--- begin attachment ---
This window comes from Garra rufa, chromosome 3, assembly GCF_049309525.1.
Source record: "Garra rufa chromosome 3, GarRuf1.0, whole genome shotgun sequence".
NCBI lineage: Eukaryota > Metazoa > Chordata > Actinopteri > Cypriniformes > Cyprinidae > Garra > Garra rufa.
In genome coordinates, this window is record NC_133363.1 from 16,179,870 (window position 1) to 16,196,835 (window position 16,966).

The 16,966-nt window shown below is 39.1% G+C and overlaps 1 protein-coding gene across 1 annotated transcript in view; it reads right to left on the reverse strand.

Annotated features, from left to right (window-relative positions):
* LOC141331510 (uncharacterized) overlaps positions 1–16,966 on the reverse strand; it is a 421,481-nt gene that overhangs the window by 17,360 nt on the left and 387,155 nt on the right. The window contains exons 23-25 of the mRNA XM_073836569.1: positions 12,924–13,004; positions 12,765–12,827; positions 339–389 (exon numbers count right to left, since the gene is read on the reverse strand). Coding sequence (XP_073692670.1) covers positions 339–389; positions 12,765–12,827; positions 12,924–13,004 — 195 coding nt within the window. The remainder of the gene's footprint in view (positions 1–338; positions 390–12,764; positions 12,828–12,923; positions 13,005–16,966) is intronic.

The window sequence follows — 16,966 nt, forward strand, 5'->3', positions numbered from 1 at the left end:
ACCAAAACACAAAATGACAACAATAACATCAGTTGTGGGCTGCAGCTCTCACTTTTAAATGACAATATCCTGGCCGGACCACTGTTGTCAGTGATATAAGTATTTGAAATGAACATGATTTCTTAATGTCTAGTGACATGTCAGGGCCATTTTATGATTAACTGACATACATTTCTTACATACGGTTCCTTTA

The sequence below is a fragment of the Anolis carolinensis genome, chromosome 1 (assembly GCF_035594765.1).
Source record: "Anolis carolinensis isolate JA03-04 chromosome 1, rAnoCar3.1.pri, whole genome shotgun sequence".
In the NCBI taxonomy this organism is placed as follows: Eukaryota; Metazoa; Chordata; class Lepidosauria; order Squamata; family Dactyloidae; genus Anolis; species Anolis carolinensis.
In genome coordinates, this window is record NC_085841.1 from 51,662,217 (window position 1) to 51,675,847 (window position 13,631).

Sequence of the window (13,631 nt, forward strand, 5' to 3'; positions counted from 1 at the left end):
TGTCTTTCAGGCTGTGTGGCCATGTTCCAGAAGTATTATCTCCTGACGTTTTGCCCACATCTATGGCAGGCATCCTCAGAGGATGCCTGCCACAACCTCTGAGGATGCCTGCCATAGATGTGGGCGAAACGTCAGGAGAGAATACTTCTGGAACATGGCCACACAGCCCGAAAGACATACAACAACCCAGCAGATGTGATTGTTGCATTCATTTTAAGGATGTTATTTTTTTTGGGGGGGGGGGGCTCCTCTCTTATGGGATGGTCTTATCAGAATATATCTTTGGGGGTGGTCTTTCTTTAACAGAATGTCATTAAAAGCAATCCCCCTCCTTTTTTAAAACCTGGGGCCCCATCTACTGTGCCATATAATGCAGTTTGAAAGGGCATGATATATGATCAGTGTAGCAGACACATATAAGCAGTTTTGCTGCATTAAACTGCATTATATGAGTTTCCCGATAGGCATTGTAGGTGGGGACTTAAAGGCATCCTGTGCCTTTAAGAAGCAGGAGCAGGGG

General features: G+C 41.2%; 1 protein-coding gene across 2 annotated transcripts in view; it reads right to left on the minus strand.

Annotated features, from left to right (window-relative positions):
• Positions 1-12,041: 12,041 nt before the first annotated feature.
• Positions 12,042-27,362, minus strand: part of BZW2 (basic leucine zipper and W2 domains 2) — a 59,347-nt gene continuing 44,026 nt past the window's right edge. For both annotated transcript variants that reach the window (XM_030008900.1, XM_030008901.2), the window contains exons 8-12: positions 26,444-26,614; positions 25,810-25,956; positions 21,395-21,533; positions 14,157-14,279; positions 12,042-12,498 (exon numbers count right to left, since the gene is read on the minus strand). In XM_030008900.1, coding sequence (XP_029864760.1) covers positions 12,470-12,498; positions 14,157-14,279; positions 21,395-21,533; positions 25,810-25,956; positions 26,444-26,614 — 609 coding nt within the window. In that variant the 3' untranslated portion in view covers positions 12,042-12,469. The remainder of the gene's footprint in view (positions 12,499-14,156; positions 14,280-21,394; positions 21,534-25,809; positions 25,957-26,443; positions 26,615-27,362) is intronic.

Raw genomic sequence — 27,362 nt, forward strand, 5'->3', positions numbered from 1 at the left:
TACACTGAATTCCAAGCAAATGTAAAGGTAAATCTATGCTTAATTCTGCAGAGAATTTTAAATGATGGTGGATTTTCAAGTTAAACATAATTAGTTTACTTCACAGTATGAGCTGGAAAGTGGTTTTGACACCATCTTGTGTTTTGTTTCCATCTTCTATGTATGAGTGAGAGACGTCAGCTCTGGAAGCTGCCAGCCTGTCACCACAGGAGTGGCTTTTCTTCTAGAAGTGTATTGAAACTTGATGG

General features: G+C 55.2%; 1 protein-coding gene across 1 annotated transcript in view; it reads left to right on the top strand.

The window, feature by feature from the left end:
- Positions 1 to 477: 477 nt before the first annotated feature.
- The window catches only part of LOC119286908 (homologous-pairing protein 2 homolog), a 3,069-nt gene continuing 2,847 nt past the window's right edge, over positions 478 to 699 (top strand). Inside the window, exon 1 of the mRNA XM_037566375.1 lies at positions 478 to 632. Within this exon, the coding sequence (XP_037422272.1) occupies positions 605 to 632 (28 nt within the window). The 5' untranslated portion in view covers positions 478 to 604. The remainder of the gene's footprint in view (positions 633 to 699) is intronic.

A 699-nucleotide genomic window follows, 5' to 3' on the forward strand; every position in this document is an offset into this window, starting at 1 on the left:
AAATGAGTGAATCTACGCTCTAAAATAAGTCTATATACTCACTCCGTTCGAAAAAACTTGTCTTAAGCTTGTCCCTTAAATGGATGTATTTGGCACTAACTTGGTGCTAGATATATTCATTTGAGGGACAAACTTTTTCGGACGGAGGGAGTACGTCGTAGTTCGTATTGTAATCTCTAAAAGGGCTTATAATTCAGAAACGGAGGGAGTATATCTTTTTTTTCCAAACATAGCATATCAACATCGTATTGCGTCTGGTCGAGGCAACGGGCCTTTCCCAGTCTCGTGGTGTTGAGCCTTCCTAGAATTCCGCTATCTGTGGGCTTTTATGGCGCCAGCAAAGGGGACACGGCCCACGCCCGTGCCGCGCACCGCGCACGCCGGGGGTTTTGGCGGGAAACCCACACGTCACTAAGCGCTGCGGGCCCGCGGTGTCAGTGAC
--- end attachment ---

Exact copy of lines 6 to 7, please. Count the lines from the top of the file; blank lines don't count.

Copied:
Annotated features, from left to right (window-relative positions):
* LOC141331510 (uncharacterized) overlaps positions 1–16,966 on the reverse strand; it is a 421,481-nt gene that overhangs the window by 17,360 nt on the left and 387,155 nt on the right. The window contains exons 23-25 of the mRNA XM_073836569.1: positions 12,924–13,004; positions 12,765–12,827; positions 339–389 (exon numbers count right to left, since the gene is read on the reverse strand). Coding sequence (XP_073692670.1) covers positions 339–389; positions 12,765–12,827; positions 12,924–13,004 — 195 coding nt within the window. The remainder of the gene's footprint in view (positions 1–338; positions 390–12,764; positions 12,828–12,923; positions 13,005–16,966) is intronic.